what are some lab findings for hyperosmolar imbalance (dehydration)?
-increased sodium level (>145 mEq/L)
-increased serum osmolality (>295 mOsm/kg)
what are some causes of hypoosmolar imbalance (water excess)?
-SIADH (syndrome of innappropriate ADH)
-excess water intake
what are some S/S of hypoosmolar imbalance (water excess)?
what are some lab findings of hypoosmolar imbalance (water excess)?
-decreased Na+ lvls (<135 mEq/L)
-decreased serum osmolality (<280mOsm/kg)
__ is the most effective way to evaluate acid-base balance and oxygenation
arterial blood gas
for acid-base balance, you need a steady state between acids and bases; __ do this by absorbing or releasing __
measures the hydrogen ion concentration in the body fluids (7.35-7.45)
. is the partial pressure carbon dioxide in arterial blood (35-45)
is the partial pressure of oxygen in the blood (80-100)
. is the point at which hemoglobin is saturated by oxygen (95-99% )
is the amount of blood buffer (hemoglobin and bicarbonate) that exists
is the major renal component of acid-base balance (22-26)
arterial pH reflects _ concentration:
-more H+= more __, __pH
-less H+=more __, __pH
-more acidic; lower pH
-more alkaline; higher pH
there are __, __, and __ regulations working together to bring blood pH to normal
CO2 acid is reflected in the __
HCO3 base is reflected in the __
what is the normal pH range?
what is the normal PaCO2 range?
hyperventilation occurs when PaCO2 is < __
hypoventilation occurs when PaCO2 is > __
as rate and depth of respiration decrease, __ CO2 is exhaled, and __ is retained, __ the concentration of CO2
whaqt is the normal range for PaO2?
PaO2 <60mmH leads to anerobic metabolism, resulting in lactic acid production and __
hyperventilation also causes a decrease in PaO2, resulting in __ __
what is a normal HCO3 range?
HCO3 < 22mEq/L usually indicates __ __
HCO3 >26mEq/L usually indicates __ __
what is the normal SaO2 range?
changes in __,__, and __ effect oxygen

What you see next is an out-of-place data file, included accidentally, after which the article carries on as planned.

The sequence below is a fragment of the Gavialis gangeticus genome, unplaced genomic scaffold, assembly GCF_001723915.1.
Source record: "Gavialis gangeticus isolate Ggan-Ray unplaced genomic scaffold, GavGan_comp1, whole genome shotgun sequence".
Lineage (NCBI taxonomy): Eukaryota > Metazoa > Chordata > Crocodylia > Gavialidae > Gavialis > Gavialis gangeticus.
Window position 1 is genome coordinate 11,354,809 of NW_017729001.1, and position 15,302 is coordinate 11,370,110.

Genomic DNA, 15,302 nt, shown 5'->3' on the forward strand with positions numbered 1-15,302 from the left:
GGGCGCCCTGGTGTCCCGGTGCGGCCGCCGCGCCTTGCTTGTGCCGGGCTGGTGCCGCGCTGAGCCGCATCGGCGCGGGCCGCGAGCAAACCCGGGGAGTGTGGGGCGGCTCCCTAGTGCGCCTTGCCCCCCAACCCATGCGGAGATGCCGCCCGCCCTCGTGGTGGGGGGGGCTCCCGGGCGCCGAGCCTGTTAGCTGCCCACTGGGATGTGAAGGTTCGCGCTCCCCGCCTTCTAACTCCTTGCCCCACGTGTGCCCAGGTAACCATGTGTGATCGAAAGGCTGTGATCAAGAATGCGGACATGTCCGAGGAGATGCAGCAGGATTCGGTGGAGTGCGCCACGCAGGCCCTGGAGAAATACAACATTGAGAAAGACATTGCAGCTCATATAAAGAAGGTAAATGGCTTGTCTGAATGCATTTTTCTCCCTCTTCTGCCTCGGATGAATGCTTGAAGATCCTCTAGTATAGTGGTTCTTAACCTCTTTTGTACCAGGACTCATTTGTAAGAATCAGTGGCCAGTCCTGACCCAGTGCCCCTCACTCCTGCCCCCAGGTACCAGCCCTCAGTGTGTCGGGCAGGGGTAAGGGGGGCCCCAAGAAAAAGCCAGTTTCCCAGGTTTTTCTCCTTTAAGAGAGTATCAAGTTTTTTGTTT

temp, pH, and PaCO2
what are some causes of metabolic acidosis?
-treat underlying condition
what are some causes of metaolic alkalosis?
-loss of acid from stomach
-excess NG suction
how do you treat metabolic alkalosis?
Stop weither, alkalosis may resolve itself. IF not give IV fluids, person slow down breathing to conserve C02
what are some situations that require fluids?
restlessness with delerium
high ambient temp
what are some situations that require decreased fluids?
Electrolyte regulation (+ charge):
-__major contributor to fluid balance/ imbalance
-__major electrolyte w/i cells
-__mostly in bones
-__1/2 is in bones
Electrolyte Regulation (-charge):
-__buffer in ICF
what are some S/S of respiratory acidosis?
-warm/ flushed skin
what are some S/S of respiratory alkalosis?
-numbness/ tingling of extremities
what are some S/S of metabolic acidosis?
-tachypnea w/ deep respirations
what are some S/S of metabolic alkalosis?
-numbeness/ tingling of fingers/ toes, and mouth region
__ and __ have greater water needs and are more vulnerable to fld volume alterations
infants and children
fever in children creates an increase in the rate of __ water loss
__have increased metabolic processes
older adults have decreased __, that often causes __ __
renal disorders cause an abnormal retention of __, __, and __ (__ __)
NaCl, K, and water
Hx of smoking or alcohol consumption is associated with __ __
diuretics can cause :
steroids can cause __ __
K+ supplements can cause:
-__ disturbances, incl intestinal and gastric __ and __
GI; ulcers; diarrhea
Respiratory Center Depressants (eg opiod analgesics) can cause:
-__rate and depth of respirations
-results in __ __
antibiotics can cause __,
__and/ or __
hyperkalemia and/or hypernatremia
calciu carbonate (tums) can cause __ __ with __ and __
hypokalemiametabolic alkalosis w/ nausea and vomiting
Magnesium Hydroxide can cause __
NSAIDs can cause __
What is the normal anion gap?
what are some risk factors for fluid, electrolyte, and acid-base imbalances?
what are some possible nursing diagnoses for clients with fluid, electrolyte, or acid-base imbalances?
-deficient fluid volume
-excess fluid volume
-impaired gas exchange
-risk for injury
-deficient knowledge regarding disease management
-impaired oral mucus membrane
-impaired skin integrity
-ineffective tissue perfusion
may be appropriate when the client's GI tract is healthy but the client cannot ingest fluids
enteral replacement of fluids
used for clients who retain fluids and have fluid volume excess require restriction of fluids
restriction of fluids
include TPN, crystalloids, and colloids
parenteral replacement of flds and electrolytes
is a nutritionally adequate hypertonic solution consisting of glucose, nutrients, and electrolytes administered peripherally, percutaneously or implanted or tunneled
is to correct or prevent fluid and electrolyte imbalances
__ are catheters, cannulas, or infusion ports designed for repeated access to the vascular system.
VADs or vascular access devices